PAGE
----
Once the surface mount components of the base board are installed, preliminary testing can begin.
It is easiest to do this testing before installing the through hole headers as they can get in the way of making measurements.
Using a USB charger cable as for a cell phone or other USB device connect to power the SMT Workshop board. Do not just plug into a computer first to power the board, as a failure in assembly could cause damage to the computer.
With the USB power cord connected, the 3V and 5V LEDs should illuminate. This is great! and means that the power supply section of your board is at least 50% working. Use a volt meter to measure the 5V and 3V voltages. There are several points a ground reference can be found on the board. The 3V and 5V rail voltages can be measured on the connector below the processor.
If the LEDs fail to illuminate the first thing to check is that you did the ECO (engineering change order) and reversed the direction of the 3 diodes, D3, D4 and D5 in the power supply. Check that F1 is installed. Double check that the USB port is properly soldered down, and that there are no solder bridges between the pins. Solder bridges between the pins on the 3V regulator U2 can also cause the supply to not function.
Next, measure the voltages on the 5V and 3V pins of the power connector below the processor anyhow. You may have installed the LEDs backwards.
If the 5V LED illuminates but the 3V does not, check your soldering around the 3V regulator U2. It is small and can be difficult not to short pins.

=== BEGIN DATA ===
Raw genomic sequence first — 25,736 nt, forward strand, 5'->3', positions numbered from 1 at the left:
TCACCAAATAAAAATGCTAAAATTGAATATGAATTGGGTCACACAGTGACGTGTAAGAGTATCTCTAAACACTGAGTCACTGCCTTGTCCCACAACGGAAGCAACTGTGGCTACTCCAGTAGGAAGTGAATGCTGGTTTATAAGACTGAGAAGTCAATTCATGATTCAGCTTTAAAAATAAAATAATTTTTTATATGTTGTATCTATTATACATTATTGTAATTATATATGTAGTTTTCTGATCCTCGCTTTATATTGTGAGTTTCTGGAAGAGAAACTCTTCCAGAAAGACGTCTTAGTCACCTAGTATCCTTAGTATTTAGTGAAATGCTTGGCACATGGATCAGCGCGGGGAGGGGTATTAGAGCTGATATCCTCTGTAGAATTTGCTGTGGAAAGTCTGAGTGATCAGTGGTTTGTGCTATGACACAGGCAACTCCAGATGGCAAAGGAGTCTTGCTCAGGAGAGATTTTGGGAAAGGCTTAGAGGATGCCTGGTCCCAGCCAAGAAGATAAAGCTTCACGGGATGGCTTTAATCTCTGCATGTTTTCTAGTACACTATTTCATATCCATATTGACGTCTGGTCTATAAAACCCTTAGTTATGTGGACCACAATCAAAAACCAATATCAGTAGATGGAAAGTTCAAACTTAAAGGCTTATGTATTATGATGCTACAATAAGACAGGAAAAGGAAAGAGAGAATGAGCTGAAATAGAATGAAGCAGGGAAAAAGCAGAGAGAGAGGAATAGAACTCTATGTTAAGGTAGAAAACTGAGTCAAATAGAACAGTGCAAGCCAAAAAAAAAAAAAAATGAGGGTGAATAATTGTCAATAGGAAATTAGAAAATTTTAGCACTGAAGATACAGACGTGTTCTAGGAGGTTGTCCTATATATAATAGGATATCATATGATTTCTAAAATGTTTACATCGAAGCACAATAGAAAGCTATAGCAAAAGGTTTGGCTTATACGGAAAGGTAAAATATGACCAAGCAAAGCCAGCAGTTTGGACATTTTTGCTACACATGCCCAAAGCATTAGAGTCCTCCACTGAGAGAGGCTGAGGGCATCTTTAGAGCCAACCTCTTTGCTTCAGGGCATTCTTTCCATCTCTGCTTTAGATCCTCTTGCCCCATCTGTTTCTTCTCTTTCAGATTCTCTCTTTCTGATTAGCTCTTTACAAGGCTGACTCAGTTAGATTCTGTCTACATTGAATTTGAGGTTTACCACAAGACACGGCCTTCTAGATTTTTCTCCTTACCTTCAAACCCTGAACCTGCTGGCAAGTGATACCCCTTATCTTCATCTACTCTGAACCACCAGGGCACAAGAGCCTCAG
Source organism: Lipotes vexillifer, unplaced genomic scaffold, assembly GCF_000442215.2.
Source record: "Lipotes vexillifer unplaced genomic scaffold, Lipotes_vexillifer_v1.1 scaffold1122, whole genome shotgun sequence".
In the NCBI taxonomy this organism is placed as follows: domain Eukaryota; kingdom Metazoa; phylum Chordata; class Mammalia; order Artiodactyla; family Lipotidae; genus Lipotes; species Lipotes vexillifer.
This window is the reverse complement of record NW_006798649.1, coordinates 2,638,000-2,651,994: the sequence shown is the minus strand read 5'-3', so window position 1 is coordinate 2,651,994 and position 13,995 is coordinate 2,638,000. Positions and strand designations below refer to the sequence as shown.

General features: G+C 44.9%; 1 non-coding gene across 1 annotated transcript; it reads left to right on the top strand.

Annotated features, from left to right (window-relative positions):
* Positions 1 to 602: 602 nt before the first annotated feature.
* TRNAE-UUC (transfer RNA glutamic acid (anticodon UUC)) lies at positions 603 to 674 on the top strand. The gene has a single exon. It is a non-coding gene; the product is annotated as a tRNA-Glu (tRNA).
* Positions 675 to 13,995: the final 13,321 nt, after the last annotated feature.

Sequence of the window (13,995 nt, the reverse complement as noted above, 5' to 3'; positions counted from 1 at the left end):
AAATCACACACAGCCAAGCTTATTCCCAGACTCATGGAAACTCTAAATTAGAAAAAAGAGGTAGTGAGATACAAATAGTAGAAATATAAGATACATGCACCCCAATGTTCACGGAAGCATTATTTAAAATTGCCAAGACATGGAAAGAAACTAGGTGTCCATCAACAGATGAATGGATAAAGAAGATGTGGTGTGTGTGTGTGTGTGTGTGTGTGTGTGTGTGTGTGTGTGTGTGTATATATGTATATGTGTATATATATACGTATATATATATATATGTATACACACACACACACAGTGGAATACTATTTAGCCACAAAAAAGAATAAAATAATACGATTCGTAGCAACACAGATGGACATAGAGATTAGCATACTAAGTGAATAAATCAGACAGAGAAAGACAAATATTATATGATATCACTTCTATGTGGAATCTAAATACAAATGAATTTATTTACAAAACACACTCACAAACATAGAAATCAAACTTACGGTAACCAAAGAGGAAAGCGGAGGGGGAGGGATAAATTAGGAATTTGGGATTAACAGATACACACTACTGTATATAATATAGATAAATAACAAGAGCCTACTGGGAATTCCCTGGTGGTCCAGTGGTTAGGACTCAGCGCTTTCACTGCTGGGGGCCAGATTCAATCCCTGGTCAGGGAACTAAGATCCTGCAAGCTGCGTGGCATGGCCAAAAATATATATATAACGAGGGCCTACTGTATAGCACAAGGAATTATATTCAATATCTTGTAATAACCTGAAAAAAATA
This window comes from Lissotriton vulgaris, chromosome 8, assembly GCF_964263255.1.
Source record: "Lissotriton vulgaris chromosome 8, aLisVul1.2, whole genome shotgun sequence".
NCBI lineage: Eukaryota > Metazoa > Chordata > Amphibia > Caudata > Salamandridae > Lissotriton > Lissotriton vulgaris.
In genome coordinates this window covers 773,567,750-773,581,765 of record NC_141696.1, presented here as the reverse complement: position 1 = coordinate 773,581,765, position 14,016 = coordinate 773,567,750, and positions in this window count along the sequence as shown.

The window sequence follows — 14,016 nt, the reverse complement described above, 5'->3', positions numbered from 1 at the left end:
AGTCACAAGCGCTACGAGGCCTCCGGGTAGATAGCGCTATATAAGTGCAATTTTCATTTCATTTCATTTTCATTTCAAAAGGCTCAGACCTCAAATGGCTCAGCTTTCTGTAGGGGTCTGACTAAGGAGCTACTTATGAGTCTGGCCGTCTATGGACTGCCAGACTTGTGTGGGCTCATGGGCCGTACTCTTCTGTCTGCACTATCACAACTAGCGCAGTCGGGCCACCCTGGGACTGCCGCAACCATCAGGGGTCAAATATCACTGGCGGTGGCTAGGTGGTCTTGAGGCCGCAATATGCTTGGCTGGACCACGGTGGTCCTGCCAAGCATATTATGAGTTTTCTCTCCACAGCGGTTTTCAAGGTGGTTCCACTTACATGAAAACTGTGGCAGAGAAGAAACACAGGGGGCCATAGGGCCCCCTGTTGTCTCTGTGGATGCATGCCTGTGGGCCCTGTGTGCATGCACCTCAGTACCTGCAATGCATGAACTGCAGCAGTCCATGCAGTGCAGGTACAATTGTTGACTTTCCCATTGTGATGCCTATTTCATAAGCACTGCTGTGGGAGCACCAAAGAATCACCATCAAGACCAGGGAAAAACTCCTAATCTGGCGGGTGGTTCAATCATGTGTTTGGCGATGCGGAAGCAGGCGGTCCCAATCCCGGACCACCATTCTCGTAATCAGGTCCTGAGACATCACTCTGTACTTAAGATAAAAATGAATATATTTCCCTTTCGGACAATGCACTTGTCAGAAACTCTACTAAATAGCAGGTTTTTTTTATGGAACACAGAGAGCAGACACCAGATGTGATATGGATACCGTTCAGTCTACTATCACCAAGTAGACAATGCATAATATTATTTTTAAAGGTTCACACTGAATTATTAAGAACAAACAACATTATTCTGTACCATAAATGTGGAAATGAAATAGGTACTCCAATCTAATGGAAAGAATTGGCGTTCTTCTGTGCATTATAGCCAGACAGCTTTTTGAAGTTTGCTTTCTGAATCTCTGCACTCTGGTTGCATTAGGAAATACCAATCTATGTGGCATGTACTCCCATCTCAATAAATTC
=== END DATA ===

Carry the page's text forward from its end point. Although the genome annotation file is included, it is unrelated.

Remove the USB power, and plug in a 6V to 12V DC power supply to the barrel jack, J12.
Again the 5V and 3V LEDs should illuminate and they should be the same brightness as before.
Congratulations your power supply is working!
Removing the DC power supply, plug the board into a computer via the USB cable.
The computer should recognize that a new USB device has been connected.
If so congratulations again, your SMT-Workshop board is ready to have the remainder of the components installed!
If the board does not enumerate to the computer, that indicates a problem with the soldering of either the microcontroller, or the crystal. Visually inspect all the pins of the microcontroller that there are no solder bridges or missing solder, and that the chip is in the proper orientation. The pin one marker, little circular indentation, should be pointing at the reference designator U4.
When the microcontroller soldering and orientation have been verified, next to check is the crystal. Because of the physical construction of the crystal it is very difficult to visually identify a soldering fault. It is best to resolder all four corners, using a large tip. Leaving the tip on each corner long enough for the solder to fully melt all the way under the crystals package.